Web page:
There might have been doubts on whether the Philippine crowd would support the East team that had two Taiwanese players, but that was not an issue over the weekend, as the fans passionately cheered on the exploits of all four Asian players.
Dragon Promotions, spearheaded by ex-pro Charlie Williams and Cindy Lee, also made some very interesting calls with the format and tournament rules. Near the end of the tournament, the rules stipulated that the team captain of the trailing team must decide on the composition of some of the singles, doubles, and triples matches. That meant East captain Efren Reyes wisely omitted Shane Van Boening from the late showdowns, allowing the East to stay in touch with the Westerners with some big wins down the stretch.
Albin Ouschan was the least experienced of the Westerners and struggled the most among the quartet. Reyes picked him to play world number one Ko Pin Yi at 9-7 down, and Ko won 5-3.
This quirk in the rules nearly guarantees a close score between the two sides.
There were other changes. Unlike 9-ball, 10-ball is usually a call-shot game. But Dragon made up its own 10-ball rules, only requiring the 10-ball to be called and allowing flukes in all the other balls. This let the players use their imaginations and go for dual or even triple purpose shots not ordinarily allowed in 10-ball played under World Pool-Billiard Association rules.
Plus, in the Kings Cup, a 10-ball on the break will not win a rack, (a situation known as a “golden break”), if the 10 ball goes in off the break into the corner pockets near the pack. But it will be a won rack when the ball goes in off the other 4 pockets. The reasoning, according to Williams, is that this encourages players to go for the sexy hard break instead of the finesse soft break.
In the triples match 14, Van Boening picked up a golden break in this exact fashion to level the game at 4-4. The West won the next rack to win the match and take a crucial 8-6 lead.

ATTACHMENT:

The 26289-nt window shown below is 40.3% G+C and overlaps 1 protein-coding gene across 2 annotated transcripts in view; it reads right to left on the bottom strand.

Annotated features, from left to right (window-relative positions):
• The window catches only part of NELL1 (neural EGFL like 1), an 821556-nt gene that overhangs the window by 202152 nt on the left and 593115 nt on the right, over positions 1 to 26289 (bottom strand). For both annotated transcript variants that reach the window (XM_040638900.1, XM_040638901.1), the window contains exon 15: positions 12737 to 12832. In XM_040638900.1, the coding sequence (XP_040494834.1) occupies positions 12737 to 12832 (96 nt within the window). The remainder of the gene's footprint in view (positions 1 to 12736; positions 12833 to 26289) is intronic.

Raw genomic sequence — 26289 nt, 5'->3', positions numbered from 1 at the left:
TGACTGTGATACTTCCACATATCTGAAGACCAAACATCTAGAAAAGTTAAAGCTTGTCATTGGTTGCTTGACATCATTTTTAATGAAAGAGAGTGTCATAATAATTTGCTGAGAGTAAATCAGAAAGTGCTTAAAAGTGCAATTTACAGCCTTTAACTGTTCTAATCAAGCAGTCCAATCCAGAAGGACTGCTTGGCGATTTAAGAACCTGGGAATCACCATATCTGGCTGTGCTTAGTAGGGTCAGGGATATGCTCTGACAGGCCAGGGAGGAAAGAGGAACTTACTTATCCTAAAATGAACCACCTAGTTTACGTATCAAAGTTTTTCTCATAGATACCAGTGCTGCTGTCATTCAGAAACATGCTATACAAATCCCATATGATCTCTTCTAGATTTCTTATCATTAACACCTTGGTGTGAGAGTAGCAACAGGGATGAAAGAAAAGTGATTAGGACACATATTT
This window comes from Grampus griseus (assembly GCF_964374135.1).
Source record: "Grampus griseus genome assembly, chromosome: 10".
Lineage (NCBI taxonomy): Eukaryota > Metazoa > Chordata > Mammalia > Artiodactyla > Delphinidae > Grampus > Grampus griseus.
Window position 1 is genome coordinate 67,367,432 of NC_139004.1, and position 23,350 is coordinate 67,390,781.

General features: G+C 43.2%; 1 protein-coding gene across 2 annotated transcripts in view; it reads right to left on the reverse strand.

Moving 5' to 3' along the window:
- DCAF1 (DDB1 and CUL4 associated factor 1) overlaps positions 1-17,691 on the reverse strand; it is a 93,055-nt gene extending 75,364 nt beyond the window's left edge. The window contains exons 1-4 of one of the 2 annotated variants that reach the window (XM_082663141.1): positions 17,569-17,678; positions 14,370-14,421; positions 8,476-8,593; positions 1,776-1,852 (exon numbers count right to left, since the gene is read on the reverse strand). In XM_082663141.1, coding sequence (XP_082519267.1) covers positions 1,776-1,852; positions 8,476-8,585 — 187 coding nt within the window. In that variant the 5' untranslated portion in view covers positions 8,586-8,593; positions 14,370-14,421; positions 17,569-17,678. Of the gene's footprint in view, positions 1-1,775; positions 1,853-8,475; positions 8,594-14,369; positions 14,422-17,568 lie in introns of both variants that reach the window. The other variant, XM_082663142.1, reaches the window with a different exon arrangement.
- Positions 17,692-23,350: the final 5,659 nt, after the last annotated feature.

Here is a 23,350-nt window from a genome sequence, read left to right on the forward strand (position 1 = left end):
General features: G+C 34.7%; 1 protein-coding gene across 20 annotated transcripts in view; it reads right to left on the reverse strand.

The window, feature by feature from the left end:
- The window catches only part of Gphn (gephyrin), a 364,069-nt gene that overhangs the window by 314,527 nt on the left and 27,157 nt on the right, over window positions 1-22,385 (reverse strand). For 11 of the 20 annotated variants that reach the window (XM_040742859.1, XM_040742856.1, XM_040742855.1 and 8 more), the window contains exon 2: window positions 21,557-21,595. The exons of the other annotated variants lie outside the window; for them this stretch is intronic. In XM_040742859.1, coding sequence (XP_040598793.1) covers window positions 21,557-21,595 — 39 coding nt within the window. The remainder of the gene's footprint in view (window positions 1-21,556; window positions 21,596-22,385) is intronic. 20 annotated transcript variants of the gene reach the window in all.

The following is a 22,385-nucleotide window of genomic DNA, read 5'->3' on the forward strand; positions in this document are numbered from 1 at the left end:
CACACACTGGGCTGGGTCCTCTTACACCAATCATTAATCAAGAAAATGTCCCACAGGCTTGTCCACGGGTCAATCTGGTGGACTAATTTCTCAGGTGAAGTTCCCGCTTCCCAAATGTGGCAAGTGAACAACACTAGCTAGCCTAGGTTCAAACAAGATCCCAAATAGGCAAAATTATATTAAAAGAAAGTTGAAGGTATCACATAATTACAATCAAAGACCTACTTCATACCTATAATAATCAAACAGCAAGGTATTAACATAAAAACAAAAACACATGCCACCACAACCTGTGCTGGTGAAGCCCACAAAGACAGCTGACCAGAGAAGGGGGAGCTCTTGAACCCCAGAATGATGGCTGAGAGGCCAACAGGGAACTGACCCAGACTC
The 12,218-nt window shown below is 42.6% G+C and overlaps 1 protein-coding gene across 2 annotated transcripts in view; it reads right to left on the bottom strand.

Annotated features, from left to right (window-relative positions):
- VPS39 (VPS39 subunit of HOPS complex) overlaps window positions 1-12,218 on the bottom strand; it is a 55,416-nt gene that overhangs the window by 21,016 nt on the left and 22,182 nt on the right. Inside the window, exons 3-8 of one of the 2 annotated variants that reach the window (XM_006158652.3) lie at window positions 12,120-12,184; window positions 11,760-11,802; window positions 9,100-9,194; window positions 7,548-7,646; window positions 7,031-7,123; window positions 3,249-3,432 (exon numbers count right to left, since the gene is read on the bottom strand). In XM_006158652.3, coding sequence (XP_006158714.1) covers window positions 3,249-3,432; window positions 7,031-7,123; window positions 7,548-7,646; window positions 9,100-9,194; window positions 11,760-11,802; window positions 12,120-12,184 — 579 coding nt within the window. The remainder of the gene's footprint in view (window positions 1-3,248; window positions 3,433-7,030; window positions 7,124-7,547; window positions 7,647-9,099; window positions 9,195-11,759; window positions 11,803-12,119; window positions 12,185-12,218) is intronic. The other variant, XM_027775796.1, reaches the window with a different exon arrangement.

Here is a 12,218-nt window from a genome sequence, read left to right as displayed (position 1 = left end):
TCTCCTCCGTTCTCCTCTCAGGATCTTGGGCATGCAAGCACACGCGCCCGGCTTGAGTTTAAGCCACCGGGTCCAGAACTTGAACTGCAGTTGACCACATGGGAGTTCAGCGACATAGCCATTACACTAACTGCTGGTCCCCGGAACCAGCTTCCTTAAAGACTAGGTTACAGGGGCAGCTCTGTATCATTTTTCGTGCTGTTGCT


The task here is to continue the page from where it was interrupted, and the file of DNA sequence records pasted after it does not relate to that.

The Kings Cup is a terrific concept, and Williams says the plan is to have it again in Resorts World next year, plus a third Queens Cup in the spring. It is great as it is but I don't mind going to 9-ball instead of 10-ball. That would mean faster, more offensive matches that fans would likely prefer.
East versus West is an intriguing match-up, but in my opinion, a Philippines versus Taiwan team event would be even bigger and more heated. These two nations are arguably the two best in the world at pocket billiards, and will no doubt hate to lose to one another. Sometime in the last decade, Solar Sports held a Taiwan-Philippines exhibition which the Philippines won. But the absence of Reyes and Bustamante, plus a befuddling insistence on using slow cloth that favored the Pinoy players greatly, detracted from its appeal. The concept deserves to be given a second chance.
Other sports apart from pool are also evolving with newfangled variants. Snooker, pool's close cousin, has a shorter version with 6 reds instead of 15. Cricket has a shorter form also, Twenty20. Basketball is the same, with its 3x3 competitions. And football has futsal, the 5-a-side indoor version, and beach soccer.
The Kings Cup shows that when it comes to innovation in sports, pocket billiards is not far behind. – Rappler.com
Follow Bob on Twitter: @PassionateFanPH.